the last book I ever read (Denis Johnson's Seek: Reports from the Edges of America & Beyond, excerpt eleven)

from Seek: Reports from the Edges of America & Beyond by Denis Johnson:

The most spectacular character-building was being undertaken by one of my classmates, a paralyzed kid in a wheelchair. His houseboy pitched his tent for him on a metropolis of jungle fire ants and drove away, and this boy spent the weekend trading his supply of ice-water—a big jug of it he had—for insecticide and bug repellant. Although we weren’t friends, just vaguely acquainted, under these unusual circumstances I suddenly recognized that we were a lot alike. He allowed himself to be enrolled in everything, clubs, Little League, choir, and so on, but he refused to stick to his script—we were supposed to admire and pity him and he was supposed to be cool, but actually he acted like a big brat, uncontrollably dissatisfied and constantly sneering or complaining or acting defeated. I still see him slumped over in his wheelchair, flushed with baby anger, squirting poison fumes into the dirt around him.



Wednesday, June 21, 2017

the last book I ever read (Denis Johnson's Seek: Reports from the Edges of America & Beyond, excerpt ten)

from Seek: Reports from the Edges of America & Beyond by Denis Johnson:

As we gathered miscellaneous half-rotten sticks for firewood, our scoutmaster instructed us in the ancient incendiary arts. Our scoutmaster frightened me. I think his name was Jerry, a bald, spectacled figure who looked as if he’d been only recently let out of a Japanese prison camp; but this impression was wrong; he’d been let out some seventeen years before. Like many Euros who’ve lived for decades in the tropics, he’d lost a lot of his body hair and all of his fat and seemed fabricated out of cords and paper. He regarded those days of captivity and torture at the nads of his enemies as the primary character-building experience of his life, and he was bent on duplicating it, in every way possible, for his Scouts. He was enthusiastic about this opportunity. The other boys took Jerry’s attitude in stride, as far as I could tell.

The Scouts aim to build character and impart a wilderness savoir-faire with Native American overtones that would meld the Lone Ranger and Tonto into one small young self-sufficient good guy. The atmosphere on this campout was one of military discipline constantly marred by sobs and outbursts, because the Scouts were children, after all.



Tuesday, June 20, 2017

the last book I ever read (Denis Johnson's Seek: Reports from the Edges of America & Beyond, excerpt nine)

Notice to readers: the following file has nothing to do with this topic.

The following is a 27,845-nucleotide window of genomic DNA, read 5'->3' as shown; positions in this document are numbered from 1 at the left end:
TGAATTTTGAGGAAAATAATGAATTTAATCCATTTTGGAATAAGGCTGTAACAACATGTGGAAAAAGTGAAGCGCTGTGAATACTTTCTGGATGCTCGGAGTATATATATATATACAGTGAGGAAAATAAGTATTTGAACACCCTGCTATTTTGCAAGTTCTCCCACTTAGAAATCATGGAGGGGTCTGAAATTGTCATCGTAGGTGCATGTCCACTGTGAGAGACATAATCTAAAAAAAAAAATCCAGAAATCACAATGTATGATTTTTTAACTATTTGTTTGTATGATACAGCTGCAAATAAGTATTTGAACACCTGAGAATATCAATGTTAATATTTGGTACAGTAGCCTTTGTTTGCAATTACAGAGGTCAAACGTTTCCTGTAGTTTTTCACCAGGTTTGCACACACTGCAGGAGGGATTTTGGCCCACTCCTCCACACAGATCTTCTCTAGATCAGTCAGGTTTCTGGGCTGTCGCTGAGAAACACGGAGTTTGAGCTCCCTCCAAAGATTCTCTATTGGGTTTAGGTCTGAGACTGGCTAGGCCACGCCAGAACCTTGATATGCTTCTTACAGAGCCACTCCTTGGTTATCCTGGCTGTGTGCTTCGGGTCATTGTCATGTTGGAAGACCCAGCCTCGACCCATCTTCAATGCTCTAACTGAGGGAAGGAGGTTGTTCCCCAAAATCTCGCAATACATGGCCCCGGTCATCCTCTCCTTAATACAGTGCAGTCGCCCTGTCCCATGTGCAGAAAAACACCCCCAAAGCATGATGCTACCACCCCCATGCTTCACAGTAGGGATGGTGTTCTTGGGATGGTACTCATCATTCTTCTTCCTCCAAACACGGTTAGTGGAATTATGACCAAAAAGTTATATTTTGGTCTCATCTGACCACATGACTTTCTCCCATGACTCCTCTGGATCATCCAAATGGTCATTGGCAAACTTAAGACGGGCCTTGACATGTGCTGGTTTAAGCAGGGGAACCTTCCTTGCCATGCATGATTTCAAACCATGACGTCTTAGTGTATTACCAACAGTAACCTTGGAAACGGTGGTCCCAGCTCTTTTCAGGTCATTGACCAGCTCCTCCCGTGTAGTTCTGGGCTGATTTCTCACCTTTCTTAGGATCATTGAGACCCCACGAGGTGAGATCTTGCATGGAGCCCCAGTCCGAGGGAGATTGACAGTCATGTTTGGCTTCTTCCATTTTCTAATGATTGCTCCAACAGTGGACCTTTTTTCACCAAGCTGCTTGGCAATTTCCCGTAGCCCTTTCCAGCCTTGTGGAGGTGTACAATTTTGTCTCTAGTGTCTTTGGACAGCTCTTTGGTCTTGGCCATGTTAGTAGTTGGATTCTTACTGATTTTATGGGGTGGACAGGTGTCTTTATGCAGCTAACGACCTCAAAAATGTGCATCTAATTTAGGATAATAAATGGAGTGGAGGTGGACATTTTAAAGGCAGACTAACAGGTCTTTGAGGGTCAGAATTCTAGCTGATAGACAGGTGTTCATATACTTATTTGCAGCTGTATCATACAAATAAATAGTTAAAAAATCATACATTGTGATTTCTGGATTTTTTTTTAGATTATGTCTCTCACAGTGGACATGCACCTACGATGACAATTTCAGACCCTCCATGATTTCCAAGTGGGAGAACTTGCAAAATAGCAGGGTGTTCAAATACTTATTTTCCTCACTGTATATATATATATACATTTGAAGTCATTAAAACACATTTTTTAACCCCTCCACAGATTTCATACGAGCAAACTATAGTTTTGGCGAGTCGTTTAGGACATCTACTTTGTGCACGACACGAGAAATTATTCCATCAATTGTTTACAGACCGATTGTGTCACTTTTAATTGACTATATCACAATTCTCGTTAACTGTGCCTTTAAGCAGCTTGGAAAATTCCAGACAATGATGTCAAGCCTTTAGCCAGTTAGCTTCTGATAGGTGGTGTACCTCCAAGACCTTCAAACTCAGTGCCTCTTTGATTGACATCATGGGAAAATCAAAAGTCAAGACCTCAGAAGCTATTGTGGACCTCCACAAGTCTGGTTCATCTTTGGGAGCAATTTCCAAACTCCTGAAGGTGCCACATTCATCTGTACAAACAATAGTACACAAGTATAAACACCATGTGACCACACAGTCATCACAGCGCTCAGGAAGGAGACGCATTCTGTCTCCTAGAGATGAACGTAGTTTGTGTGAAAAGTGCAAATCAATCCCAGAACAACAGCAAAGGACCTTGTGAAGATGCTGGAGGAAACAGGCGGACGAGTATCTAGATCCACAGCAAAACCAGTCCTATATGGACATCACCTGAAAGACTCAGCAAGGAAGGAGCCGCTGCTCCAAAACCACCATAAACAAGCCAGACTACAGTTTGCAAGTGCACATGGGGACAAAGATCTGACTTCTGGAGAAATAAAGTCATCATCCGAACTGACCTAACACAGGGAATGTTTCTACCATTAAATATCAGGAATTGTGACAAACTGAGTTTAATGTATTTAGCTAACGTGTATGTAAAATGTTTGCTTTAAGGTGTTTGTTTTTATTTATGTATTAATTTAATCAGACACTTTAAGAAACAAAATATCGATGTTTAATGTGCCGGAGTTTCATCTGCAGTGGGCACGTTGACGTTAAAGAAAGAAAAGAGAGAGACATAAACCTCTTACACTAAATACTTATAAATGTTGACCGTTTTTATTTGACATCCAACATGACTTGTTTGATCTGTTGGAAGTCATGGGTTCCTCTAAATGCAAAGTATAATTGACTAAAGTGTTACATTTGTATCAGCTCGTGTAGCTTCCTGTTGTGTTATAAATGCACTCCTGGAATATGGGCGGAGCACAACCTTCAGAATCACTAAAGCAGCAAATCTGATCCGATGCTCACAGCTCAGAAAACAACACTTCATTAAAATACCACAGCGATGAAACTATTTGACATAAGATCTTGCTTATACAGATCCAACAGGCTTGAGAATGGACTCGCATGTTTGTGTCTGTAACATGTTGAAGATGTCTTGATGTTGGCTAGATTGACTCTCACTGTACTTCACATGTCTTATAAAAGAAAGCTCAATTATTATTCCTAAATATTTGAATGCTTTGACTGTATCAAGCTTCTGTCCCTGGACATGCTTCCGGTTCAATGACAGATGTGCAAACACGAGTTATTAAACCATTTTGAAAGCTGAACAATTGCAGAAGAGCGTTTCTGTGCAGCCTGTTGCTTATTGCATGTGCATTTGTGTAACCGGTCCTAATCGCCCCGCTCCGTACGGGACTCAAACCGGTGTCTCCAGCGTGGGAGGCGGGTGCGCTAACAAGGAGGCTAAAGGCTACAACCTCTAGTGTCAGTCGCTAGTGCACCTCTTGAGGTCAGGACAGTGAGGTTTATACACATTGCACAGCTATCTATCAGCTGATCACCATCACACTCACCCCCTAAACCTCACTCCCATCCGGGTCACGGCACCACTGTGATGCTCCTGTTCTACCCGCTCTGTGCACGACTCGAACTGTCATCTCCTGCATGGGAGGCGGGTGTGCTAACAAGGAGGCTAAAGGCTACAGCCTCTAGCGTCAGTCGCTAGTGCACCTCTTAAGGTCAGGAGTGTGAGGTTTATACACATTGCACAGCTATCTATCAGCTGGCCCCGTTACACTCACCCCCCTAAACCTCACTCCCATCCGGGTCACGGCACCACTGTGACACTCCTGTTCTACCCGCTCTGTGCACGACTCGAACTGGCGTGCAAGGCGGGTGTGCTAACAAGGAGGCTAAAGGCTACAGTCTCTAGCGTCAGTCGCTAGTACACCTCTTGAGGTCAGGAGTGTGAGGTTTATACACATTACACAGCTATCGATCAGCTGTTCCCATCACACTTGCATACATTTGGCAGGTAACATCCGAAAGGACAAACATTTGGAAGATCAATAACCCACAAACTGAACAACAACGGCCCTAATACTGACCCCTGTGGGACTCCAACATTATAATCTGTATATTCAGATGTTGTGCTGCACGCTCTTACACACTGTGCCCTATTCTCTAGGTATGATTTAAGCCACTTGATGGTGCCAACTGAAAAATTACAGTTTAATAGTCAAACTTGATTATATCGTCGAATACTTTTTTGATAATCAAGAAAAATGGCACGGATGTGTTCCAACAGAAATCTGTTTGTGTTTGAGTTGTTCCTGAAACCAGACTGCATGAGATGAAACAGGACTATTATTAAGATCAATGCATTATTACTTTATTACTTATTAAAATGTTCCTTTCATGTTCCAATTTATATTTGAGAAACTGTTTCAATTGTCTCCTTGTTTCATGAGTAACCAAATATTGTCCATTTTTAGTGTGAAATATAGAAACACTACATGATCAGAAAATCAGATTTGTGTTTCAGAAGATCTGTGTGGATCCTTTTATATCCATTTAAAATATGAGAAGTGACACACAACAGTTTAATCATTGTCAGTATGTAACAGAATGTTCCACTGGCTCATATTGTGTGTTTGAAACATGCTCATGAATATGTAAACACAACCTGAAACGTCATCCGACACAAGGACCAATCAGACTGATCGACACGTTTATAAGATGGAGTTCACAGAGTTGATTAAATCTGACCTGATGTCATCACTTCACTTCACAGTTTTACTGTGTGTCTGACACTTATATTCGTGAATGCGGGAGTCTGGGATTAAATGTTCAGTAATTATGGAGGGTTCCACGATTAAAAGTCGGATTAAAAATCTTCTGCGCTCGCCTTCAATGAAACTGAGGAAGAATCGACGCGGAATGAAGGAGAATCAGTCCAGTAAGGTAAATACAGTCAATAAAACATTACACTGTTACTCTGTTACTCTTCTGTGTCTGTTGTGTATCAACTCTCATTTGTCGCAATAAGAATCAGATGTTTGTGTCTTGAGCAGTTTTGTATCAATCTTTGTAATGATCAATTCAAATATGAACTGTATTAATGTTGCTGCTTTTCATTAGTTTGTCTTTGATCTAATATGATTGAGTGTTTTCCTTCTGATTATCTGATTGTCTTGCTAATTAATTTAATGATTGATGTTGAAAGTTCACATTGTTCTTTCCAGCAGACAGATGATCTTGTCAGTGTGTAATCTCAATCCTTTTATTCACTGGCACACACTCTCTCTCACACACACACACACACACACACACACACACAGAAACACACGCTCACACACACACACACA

from Seek: Reports from the Edges of America & Beyond by Denis Johnson:

The previous year, Patricia Rudolph had taken Eric and another brother, Jamie, to a commune in Schell City, Missouri, run by the Church of Israel, which was at that time, but no longer, associated with the Christian Identity movement. Christian Identity doctrine claims that Jews descended from the union of Eve and Satan, and that Anglo-Saxons are the true Chosen People. Patricia, Eric, and Jamie stayed in the commune about six months, according to pastor Don Gayman.

In high school Eric wrote a paper arguing that the Holocaust never happened. Patricia Rudolph wouldn’t disclose her children’s Social Security numbers to school officials. Eric Rudolph later rented homes under aliases and registered vehicles under phony addresses. He has never applied for a credit card or opened a bank account.



Monday, June 19, 2017

the last book I ever read (Denis Johnson's Seek: Reports from the Edges of America & Beyond, excerpt eight)

from Seek: Reports from the Edges of America & Beyond by Denis Johnson:

“This is for the FBI and the media,” Daniel Rudolph, brother of Eric, said into a video camera he’d rigged in his garage near Summerville, South Carolina, last February, and then turned to a whirring radial-arm saw and cut off his left hand at the wrist. Dressed in a white shirt and tie and wearing a tourniquet on his upper arm, he wrapped his stump with a towel and drove himself to the hospital. Paramedics retrieved the hand. Doctors reattached it. The local police chief of investigators who viewed Daniel’s videotape, “They never want to see it again.” Apparently feeling implicated, the FBI issued a statement: “Daniel Rudolph’s decision to maim himself is regrettable and totally unexpected.” Neighbors questioned by the media claimed Daniel had never struck them as anything but completely stable. Reporters hunted down a former landlady in Florida who highly recommended Daniel and his wife as tenants and said they’d once baked her elderly mother a cake. The videotape was sent to the FBI Behavioral Sciences Unit.